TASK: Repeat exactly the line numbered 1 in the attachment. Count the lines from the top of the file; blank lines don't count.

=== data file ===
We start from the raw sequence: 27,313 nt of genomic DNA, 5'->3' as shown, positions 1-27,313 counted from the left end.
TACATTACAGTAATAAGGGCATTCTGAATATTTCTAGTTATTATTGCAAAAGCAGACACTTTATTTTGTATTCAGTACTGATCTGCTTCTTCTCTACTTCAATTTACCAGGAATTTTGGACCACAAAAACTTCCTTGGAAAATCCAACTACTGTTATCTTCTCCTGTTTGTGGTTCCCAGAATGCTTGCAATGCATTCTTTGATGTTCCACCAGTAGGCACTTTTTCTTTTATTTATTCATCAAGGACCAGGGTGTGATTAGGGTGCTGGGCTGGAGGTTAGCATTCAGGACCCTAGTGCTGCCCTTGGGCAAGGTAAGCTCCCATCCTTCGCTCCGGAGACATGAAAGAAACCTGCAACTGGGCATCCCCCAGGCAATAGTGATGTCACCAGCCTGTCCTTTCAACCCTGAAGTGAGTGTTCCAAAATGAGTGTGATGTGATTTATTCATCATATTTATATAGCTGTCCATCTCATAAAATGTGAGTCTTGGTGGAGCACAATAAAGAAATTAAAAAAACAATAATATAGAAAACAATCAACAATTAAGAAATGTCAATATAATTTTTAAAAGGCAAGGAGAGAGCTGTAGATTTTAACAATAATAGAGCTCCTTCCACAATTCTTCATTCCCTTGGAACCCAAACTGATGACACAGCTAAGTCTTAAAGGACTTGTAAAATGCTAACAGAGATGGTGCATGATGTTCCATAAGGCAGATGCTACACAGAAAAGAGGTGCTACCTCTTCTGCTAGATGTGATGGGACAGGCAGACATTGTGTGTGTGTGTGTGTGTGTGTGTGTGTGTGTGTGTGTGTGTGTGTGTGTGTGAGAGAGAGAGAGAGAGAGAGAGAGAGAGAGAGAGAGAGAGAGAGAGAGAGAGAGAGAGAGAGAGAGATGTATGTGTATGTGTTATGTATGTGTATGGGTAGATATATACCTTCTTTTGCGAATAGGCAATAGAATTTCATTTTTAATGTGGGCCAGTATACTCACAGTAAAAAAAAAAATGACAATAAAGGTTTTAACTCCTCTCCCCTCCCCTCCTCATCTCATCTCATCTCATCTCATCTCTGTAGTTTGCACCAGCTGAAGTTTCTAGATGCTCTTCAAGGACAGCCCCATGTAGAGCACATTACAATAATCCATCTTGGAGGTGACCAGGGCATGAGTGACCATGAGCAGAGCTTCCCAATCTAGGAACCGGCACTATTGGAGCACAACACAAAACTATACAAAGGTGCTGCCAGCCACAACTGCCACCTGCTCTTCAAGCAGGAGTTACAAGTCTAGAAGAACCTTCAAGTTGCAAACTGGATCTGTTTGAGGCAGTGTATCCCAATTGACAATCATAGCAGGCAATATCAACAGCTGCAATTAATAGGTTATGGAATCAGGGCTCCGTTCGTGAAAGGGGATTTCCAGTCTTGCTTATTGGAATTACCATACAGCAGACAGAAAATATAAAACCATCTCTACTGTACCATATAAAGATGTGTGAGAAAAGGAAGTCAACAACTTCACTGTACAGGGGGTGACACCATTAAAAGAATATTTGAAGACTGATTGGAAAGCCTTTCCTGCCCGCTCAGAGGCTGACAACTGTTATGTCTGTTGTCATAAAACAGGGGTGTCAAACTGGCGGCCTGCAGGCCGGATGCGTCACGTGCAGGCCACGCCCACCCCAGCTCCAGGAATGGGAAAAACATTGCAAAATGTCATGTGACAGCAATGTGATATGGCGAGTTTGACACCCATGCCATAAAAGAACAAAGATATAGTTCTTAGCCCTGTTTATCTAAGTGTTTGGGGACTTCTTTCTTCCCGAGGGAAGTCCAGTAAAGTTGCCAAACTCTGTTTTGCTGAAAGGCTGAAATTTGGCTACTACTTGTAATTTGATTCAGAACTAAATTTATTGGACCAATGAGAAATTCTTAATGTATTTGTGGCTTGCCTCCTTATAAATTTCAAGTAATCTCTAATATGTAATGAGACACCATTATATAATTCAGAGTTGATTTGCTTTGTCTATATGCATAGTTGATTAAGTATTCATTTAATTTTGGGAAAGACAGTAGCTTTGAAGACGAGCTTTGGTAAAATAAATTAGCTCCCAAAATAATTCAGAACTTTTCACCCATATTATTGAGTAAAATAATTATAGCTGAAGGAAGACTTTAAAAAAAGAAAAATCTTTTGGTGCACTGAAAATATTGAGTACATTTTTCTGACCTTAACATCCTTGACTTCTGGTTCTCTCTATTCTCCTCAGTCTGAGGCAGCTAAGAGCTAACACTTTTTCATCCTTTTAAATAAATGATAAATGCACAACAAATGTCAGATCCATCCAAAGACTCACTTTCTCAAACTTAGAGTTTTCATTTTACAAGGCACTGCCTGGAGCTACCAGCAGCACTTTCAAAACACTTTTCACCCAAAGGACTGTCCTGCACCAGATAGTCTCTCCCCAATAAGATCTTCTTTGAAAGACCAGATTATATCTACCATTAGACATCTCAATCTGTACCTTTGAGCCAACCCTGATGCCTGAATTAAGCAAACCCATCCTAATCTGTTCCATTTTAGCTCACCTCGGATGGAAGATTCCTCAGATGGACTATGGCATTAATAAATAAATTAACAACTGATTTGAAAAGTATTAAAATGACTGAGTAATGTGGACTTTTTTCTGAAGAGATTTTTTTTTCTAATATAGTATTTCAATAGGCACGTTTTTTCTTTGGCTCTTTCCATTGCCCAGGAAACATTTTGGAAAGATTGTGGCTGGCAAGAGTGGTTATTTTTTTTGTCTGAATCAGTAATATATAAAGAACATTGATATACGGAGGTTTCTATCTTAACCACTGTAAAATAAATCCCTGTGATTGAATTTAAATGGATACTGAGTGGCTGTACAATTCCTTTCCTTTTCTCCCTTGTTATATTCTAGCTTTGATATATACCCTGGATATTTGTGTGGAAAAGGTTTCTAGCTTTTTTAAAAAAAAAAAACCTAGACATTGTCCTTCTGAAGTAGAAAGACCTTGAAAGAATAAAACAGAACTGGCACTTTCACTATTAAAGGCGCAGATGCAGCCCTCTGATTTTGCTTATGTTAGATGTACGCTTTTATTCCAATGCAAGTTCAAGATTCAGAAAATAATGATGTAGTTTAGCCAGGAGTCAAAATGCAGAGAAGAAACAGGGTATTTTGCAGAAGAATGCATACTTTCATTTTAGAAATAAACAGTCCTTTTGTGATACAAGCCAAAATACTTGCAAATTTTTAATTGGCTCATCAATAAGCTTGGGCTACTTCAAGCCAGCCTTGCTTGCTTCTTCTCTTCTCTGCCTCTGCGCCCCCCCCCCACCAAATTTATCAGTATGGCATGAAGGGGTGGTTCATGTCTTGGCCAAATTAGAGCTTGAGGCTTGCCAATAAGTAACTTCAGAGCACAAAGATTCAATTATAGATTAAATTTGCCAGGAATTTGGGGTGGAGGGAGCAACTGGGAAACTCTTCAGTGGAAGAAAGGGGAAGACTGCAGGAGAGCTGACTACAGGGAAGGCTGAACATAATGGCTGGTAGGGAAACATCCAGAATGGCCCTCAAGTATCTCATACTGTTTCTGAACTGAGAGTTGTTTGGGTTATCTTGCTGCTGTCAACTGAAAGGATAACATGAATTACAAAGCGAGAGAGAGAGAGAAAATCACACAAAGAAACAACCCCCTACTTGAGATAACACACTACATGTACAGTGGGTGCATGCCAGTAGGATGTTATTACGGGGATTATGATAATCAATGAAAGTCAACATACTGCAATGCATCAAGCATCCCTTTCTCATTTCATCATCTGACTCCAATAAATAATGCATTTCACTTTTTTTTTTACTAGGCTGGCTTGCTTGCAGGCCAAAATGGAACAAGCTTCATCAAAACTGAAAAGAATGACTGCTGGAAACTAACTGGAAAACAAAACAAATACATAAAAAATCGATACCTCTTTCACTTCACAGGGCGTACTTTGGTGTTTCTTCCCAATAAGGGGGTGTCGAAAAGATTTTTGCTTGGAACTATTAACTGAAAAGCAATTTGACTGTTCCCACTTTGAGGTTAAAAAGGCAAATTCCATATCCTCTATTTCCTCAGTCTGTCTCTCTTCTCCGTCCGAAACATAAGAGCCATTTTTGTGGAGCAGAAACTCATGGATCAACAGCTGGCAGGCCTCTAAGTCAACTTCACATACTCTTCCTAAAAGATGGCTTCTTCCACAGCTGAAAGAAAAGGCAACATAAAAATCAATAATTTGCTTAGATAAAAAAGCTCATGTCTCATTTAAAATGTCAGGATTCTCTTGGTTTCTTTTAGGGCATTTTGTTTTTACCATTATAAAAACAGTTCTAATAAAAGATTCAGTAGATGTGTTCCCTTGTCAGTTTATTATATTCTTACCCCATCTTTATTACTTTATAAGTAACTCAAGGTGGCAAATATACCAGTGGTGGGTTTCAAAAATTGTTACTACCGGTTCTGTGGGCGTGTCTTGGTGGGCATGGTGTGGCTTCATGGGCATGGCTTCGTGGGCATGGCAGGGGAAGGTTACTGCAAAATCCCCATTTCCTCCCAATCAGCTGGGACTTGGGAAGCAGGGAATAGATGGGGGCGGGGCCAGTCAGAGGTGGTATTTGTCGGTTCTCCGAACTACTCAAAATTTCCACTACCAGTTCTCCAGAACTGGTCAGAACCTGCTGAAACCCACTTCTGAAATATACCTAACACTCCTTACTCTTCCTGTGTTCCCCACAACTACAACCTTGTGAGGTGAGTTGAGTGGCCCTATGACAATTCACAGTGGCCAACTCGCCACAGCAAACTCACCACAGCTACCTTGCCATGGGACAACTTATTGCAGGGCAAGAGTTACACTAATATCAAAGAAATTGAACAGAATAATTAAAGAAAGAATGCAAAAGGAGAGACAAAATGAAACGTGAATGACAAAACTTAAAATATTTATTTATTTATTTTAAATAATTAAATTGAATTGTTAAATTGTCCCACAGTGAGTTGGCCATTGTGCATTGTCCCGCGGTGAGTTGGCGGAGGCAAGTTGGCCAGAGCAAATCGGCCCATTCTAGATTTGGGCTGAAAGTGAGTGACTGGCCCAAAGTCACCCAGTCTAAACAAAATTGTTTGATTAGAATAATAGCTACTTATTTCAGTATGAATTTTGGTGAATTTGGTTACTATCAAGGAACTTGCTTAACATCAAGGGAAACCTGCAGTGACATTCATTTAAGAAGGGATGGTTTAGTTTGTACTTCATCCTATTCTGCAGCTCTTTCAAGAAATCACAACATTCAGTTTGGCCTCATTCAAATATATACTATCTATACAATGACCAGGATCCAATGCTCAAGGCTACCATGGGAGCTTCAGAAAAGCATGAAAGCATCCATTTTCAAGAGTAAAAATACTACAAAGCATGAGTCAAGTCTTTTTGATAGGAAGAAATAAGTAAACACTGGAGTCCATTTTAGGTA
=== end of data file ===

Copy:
We start from the raw sequence: 27,313 nt of genomic DNA, 5'->3' as shown, positions 1-27,313 counted from the left end.